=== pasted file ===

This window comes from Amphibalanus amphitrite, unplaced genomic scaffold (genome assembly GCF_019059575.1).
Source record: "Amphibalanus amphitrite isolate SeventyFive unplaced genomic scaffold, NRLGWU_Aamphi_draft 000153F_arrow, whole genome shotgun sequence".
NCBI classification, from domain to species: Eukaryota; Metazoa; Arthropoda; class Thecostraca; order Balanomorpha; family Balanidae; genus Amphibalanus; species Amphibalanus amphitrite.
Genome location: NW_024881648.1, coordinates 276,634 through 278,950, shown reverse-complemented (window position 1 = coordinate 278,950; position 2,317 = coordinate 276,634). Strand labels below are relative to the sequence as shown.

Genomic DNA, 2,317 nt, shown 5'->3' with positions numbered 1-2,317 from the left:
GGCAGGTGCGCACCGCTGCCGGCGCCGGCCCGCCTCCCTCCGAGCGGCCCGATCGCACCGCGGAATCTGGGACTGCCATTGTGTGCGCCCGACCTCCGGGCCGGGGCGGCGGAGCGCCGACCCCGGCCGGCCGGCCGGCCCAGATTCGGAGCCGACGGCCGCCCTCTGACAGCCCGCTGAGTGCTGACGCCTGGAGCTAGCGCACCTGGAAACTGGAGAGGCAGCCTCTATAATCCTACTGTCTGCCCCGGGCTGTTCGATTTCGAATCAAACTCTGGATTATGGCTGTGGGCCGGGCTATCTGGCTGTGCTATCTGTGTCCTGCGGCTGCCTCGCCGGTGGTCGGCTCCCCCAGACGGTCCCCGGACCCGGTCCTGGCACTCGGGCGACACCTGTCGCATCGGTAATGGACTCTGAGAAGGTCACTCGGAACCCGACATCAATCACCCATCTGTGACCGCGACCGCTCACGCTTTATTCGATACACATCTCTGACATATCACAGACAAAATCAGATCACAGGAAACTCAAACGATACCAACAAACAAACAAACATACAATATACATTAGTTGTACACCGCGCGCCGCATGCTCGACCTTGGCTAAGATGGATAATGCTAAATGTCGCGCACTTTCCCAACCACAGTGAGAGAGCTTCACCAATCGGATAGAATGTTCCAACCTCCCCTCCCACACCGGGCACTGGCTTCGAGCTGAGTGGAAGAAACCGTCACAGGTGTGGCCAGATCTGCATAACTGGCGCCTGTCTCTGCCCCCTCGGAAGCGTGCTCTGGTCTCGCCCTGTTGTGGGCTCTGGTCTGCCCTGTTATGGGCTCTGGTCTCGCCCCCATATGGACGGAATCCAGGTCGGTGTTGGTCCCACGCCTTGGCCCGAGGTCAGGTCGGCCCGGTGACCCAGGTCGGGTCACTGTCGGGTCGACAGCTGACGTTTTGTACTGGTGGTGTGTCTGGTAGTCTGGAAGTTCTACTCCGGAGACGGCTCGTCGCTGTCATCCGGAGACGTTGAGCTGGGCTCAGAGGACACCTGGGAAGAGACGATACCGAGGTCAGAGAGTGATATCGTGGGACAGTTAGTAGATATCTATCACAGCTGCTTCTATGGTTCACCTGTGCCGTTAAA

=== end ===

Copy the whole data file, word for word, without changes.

This window comes from Amphibalanus amphitrite, unplaced genomic scaffold (genome assembly GCF_019059575.1).
Source record: "Amphibalanus amphitrite isolate SeventyFive unplaced genomic scaffold, NRLGWU_Aamphi_draft 000153F_arrow, whole genome shotgun sequence".
NCBI classification, from domain to species: Eukaryota; Metazoa; Arthropoda; class Thecostraca; order Balanomorpha; family Balanidae; genus Amphibalanus; species Amphibalanus amphitrite.
Genome location: NW_024881648.1, coordinates 276,634 through 278,950, shown reverse-complemented (window position 1 = coordinate 278,950; position 2,317 = coordinate 276,634). Strand labels below are relative to the sequence as shown.

Genomic DNA, 2,317 nt, shown 5'->3' with positions numbered 1-2,317 from the left:
GGCAGGTGCGCACCGCTGCCGGCGCCGGCCCGCCTCCCTCCGAGCGGCCCGATCGCACCGCGGAATCTGGGACTGCCATTGTGTGCGCCCGACCTCCGGGCCGGGGCGGCGGAGCGCCGACCCCGGCCGGCCGGCCGGCCCAGATTCGGAGCCGACGGCCGCCCTCTGACAGCCCGCTGAGTGCTGACGCCTGGAGCTAGCGCACCTGGAAACTGGAGAGGCAGCCTCTATAATCCTACTGTCTGCCCCGGGCTGTTCGATTTCGAATCAAACTCTGGATTATGGCTGTGGGCCGGGCTATCTGGCTGTGCTATCTGTGTCCTGCGGCTGCCTCGCCGGTGGTCGGCTCCCCCAGACGGTCCCCGGACCCGGTCCTGGCACTCGGGCGACACCTGTCGCATCGGTAATGGACTCTGAGAAGGTCACTCGGAACCCGACATCAATCACCCATCTGTGACCGCGACCGCTCACGCTTTATTCGATACACATCTCTGACATATCACAGACAAAATCAGATCACAGGAAACTCAAACGATACCAACAAACAAACAAACATACAATATACATTAGTTGTACACCGCGCGCCGCATGCTCGACCTTGGCTAAGATGGATAATGCTAAATGTCGCGCACTTTCCCAACCACAGTGAGAGAGCTTCACCAATCGGATAGAATGTTCCAACCTCCCCTCCCACACCGGGCACTGGCTTCGAGCTGAGTGGAAGAAACCGTCACAGGTGTGGCCAGATCTGCATAACTGGCGCCTGTCTCTGCCCCCTCGGAAGCGTGCTCTGGTCTCGCCCTGTTGTGGGCTCTGGTCTGCCCTGTTATGGGCTCTGGTCTCGCCCCCATATGGACGGAATCCAGGTCGGTGTTGGTCCCACGCCTTGGCCCGAGGTCAGGTCGGCCCGGTGACCCAGGTCGGGTCACTGTCGGGTCGACAGCTGACGTTTTGTACTGGTGGTGTGTCTGGTAGTCTGGAAGTTCTACTCCGGAGACGGCTCGTCGCTGTCATCCGGAGACGTTGAGCTGGGCTCAGAGGACACCTGGGAAGAGACGATACCGAGGTCAGAGAGTGATATCGTGGGACAGTTAGTAGATATCTATCACAGCTGCTTCTATGGTTCACCTGTGCCGTTAAA